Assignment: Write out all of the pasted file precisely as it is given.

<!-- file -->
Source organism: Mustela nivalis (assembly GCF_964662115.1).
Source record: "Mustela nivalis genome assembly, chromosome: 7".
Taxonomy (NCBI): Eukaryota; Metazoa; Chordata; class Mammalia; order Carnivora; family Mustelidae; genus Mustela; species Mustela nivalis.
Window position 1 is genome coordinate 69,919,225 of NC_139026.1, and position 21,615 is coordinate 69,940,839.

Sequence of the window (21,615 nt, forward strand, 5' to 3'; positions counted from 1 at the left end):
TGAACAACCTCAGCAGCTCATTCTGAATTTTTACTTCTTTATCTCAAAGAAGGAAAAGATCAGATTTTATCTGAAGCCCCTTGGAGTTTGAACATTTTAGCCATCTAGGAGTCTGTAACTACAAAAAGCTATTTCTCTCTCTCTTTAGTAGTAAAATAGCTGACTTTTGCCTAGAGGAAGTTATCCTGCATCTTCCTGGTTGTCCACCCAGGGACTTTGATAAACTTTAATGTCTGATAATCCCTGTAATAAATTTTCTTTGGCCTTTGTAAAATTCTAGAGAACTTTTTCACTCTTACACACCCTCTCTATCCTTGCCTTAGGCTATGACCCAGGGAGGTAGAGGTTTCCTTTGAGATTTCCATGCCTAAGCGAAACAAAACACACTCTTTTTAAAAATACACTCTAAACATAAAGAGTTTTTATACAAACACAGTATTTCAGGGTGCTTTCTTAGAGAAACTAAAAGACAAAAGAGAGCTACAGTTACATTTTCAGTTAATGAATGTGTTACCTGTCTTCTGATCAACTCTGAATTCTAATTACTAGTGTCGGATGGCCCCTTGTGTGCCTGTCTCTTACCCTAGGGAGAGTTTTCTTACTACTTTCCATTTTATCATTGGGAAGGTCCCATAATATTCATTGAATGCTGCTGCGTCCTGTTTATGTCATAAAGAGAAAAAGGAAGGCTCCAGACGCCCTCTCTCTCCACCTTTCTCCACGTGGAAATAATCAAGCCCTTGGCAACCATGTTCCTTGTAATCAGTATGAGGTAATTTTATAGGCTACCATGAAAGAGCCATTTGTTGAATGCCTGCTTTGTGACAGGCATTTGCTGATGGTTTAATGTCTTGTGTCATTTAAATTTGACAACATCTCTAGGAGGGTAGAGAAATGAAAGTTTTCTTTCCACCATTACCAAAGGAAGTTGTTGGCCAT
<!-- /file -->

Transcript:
Source organism: Mustela nivalis (assembly GCF_964662115.1).
Source record: "Mustela nivalis genome assembly, chromosome: 7".
Taxonomy (NCBI): Eukaryota; Metazoa; Chordata; class Mammalia; order Carnivora; family Mustelidae; genus Mustela; species Mustela nivalis.
Window position 1 is genome coordinate 69,919,225 of NC_139026.1, and position 21,615 is coordinate 69,940,839.

Sequence of the window (21,615 nt, forward strand, 5' to 3'; positions counted from 1 at the left end):
TGAACAACCTCAGCAGCTCATTCTGAATTTTTACTTCTTTATCTCAAAGAAGGAAAAGATCAGATTTTATCTGAAGCCCCTTGGAGTTTGAACATTTTAGCCATCTAGGAGTCTGTAACTACAAAAAGCTATTTCTCTCTCTCTTTAGTAGTAAAATAGCTGACTTTTGCCTAGAGGAAGTTATCCTGCATCTTCCTGGTTGTCCACCCAGGGACTTTGATAAACTTTAATGTCTGATAATCCCTGTAATAAATTTTCTTTGGCCTTTGTAAAATTCTAGAGAACTTTTTCACTCTTACACACCCTCTCTATCCTTGCCTTAGGCTATGACCCAGGGAGGTAGAGGTTTCCTTTGAGATTTCCATGCCTAAGCGAAACAAAACACACTCTTTTTAAAAATACACTCTAAACATAAAGAGTTTTTATACAAACACAGTATTTCAGGGTGCTTTCTTAGAGAAACTAAAAGACAAAAGAGAGCTACAGTTACATTTTCAGTTAATGAATGTGTTACCTGTCTTCTGATCAACTCTGAATTCTAATTACTAGTGTCGGATGGCCCCTTGTGTGCCTGTCTCTTACCCTAGGGAGAGTTTTCTTACTACTTTCCATTTTATCATTGGGAAGGTCCCATAATATTCATTGAATGCTGCTGCGTCCTGTTTATGTCATAAAGAGAAAAAGGAAGGCTCCAGACGCCCTCTCTCTCCACCTTTCTCCACGTGGAAATAATCAAGCCCTTGGCAACCATGTTCCTTGTAATCAGTATGAGGTAATTTTATAGGCTACCATGAAAGAGCCATTTGTTGAATGCCTGCTTTGTGACAGGCATTTGCTGATGGTTTAATGTCTTGTGTCATTTAAATTTGACAACATCTCTAGGAGGGTAGAGAAATGAAAGTTTTCTTTCCACCATTACCAAAGGAAGTTGTTGGCCAT